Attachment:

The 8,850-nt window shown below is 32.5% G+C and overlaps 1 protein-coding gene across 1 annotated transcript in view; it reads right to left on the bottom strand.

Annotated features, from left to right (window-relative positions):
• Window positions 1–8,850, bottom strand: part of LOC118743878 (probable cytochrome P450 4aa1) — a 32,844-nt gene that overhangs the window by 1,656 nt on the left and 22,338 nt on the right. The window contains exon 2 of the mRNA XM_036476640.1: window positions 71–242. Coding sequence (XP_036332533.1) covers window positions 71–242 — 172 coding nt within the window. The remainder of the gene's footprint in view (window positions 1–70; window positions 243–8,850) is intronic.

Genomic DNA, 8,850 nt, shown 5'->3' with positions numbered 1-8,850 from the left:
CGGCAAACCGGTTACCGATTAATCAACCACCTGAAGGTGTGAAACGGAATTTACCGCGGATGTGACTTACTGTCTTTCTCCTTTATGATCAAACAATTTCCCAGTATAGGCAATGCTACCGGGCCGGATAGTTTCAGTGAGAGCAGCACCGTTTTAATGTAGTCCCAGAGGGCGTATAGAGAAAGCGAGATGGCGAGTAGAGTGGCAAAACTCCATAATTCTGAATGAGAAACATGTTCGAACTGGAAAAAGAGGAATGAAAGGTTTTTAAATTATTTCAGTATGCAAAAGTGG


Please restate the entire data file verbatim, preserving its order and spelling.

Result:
The 8,850-nt window shown below is 32.5% G+C and overlaps 1 protein-coding gene across 1 annotated transcript in view; it reads right to left on the bottom strand.

Annotated features, from left to right (window-relative positions):
• Window positions 1–8,850, bottom strand: part of LOC118743878 (probable cytochrome P450 4aa1) — a 32,844-nt gene that overhangs the window by 1,656 nt on the left and 22,338 nt on the right. The window contains exon 2 of the mRNA XM_036476640.1: window positions 71–242. Coding sequence (XP_036332533.1) covers window positions 71–242 — 172 coding nt within the window. The remainder of the gene's footprint in view (window positions 1–70; window positions 243–8,850) is intronic.

Genomic DNA, 8,850 nt, shown 5'->3' with positions numbered 1-8,850 from the left:
CGGCAAACCGGTTACCGATTAATCAACCACCTGAAGGTGTGAAACGGAATTTACCGCGGATGTGACTTACTGTCTTTCTCCTTTATGATCAAACAATTTCCCAGTATAGGCAATGCTACCGGGCCGGATAGTTTCAGTGAGAGCAGCACCGTTTTAATGTAGTCCCAGAGGGCGTATAGAGAAAGCGAGATGGCGAGTAGAGTGGCAAAACTCCATAATTCTGAATGAGAAACATGTTCGAACTGGAAAAAGAGGAATGAAAGGTTTTTAAATTATTTCAGTATGCAAAAGTGG